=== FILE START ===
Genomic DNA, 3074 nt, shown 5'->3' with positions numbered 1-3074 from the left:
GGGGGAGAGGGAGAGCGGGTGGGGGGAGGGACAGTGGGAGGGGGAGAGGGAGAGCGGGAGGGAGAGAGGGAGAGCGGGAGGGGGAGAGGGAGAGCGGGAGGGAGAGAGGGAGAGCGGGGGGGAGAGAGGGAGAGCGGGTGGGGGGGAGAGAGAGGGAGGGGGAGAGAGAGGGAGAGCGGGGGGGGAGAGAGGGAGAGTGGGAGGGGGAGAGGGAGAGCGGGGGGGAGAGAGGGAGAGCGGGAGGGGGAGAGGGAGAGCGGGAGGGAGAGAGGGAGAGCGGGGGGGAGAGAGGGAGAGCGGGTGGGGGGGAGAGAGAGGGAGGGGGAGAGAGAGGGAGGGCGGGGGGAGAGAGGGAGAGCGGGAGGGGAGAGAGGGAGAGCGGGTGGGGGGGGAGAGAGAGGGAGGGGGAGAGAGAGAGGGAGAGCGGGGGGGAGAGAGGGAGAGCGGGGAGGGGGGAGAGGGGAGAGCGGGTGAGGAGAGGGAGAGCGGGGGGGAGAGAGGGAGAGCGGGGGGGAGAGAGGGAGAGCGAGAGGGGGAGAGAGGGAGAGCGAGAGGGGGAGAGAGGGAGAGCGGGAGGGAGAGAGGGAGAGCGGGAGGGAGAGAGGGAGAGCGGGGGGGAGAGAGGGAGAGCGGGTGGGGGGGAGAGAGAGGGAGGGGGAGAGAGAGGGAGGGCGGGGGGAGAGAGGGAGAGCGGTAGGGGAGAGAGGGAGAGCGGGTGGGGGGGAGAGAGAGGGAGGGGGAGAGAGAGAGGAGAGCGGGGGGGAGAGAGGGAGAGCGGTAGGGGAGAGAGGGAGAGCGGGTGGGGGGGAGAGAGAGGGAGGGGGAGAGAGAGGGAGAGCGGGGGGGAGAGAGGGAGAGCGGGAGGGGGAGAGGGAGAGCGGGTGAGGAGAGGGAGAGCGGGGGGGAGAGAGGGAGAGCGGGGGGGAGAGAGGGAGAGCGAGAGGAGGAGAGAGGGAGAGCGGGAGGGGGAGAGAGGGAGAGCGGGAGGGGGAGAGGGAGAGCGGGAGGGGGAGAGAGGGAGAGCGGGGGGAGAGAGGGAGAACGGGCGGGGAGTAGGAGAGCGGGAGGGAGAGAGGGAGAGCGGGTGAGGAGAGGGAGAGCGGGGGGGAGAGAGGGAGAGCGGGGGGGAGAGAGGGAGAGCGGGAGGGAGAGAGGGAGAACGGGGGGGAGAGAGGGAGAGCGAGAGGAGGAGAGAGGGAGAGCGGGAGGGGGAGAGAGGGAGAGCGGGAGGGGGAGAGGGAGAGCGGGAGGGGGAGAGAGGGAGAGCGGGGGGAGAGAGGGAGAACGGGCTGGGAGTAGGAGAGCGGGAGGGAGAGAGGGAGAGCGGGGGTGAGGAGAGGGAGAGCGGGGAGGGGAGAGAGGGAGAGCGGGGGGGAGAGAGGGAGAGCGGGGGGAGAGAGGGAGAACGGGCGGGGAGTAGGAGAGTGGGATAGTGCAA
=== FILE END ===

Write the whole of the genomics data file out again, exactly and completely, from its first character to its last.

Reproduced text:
Genomic DNA, 3074 nt, shown 5'->3' with positions numbered 1-3074 from the left:
GGGGGAGAGGGAGAGCGGGTGGGGGGAGGGACAGTGGGAGGGGGAGAGGGAGAGCGGGAGGGAGAGAGGGAGAGCGGGAGGGGGAGAGGGAGAGCGGGAGGGAGAGAGGGAGAGCGGGGGGGAGAGAGGGAGAGCGGGTGGGGGGGAGAGAGAGGGAGGGGGAGAGAGAGGGAGAGCGGGGGGGGAGAGAGGGAGAGTGGGAGGGGGAGAGGGAGAGCGGGGGGGAGAGAGGGAGAGCGGGAGGGGGAGAGGGAGAGCGGGAGGGAGAGAGGGAGAGCGGGGGGGAGAGAGGGAGAGCGGGTGGGGGGGAGAGAGAGGGAGGGGGAGAGAGAGGGAGGGCGGGGGGAGAGAGGGAGAGCGGGAGGGGAGAGAGGGAGAGCGGGTGGGGGGGGAGAGAGAGGGAGGGGGAGAGAGAGAGGGAGAGCGGGGGGGAGAGAGGGAGAGCGGGGAGGGGGGAGAGGGGAGAGCGGGTGAGGAGAGGGAGAGCGGGGGGGAGAGAGGGAGAGCGGGGGGGAGAGAGGGAGAGCGAGAGGGGGAGAGAGGGAGAGCGAGAGGGGGAGAGAGGGAGAGCGGGAGGGAGAGAGGGAGAGCGGGAGGGAGAGAGGGAGAGCGGGGGGGAGAGAGGGAGAGCGGGTGGGGGGGAGAGAGAGGGAGGGGGAGAGAGAGGGAGGGCGGGGGGAGAGAGGGAGAGCGGTAGGGGAGAGAGGGAGAGCGGGTGGGGGGGAGAGAGAGGGAGGGGGAGAGAGAGAGGAGAGCGGGGGGGAGAGAGGGAGAGCGGTAGGGGAGAGAGGGAGAGCGGGTGGGGGGGAGAGAGAGGGAGGGGGAGAGAGAGGGAGAGCGGGGGGGAGAGAGGGAGAGCGGGAGGGGGAGAGGGAGAGCGGGTGAGGAGAGGGAGAGCGGGGGGGAGAGAGGGAGAGCGGGGGGGAGAGAGGGAGAGCGAGAGGAGGAGAGAGGGAGAGCGGGAGGGGGAGAGAGGGAGAGCGGGAGGGGGAGAGGGAGAGCGGGAGGGGGAGAGAGGGAGAGCGGGGGGAGAGAGGGAGAACGGGCGGGGAGTAGGAGAGCGGGAGGGAGAGAGGGAGAGCGGGTGAGGAGAGGGAGAGCGGGGGGGAGAGAGGGAGAGCGGGGGGGAGAGAGGGAGAGCGGGAGGGAGAGAGGGAGAACGGGGGGGAGAGAGGGAGAGCGAGAGGAGGAGAGAGGGAGAGCGGGAGGGGGAGAGAGGGAGAGCGGGAGGGGGAGAGGGAGAGCGGGAGGGGGAGAGAGGGAGAGCGGGGGGAGAGAGGGAGAACGGGCTGGGAGTAGGAGAGCGGGAGGGAGAGAGGGAGAGCGGGGGTGAGGAGAGGGAGAGCGGGGAGGGGAGAGAGGGAGAGCGGGGGGGAGAGAGGGAGAGCGGGGGGAGAGAGGGAGAACGGGCGGGGAGTAGGAGAGTGGGATAGTGCAA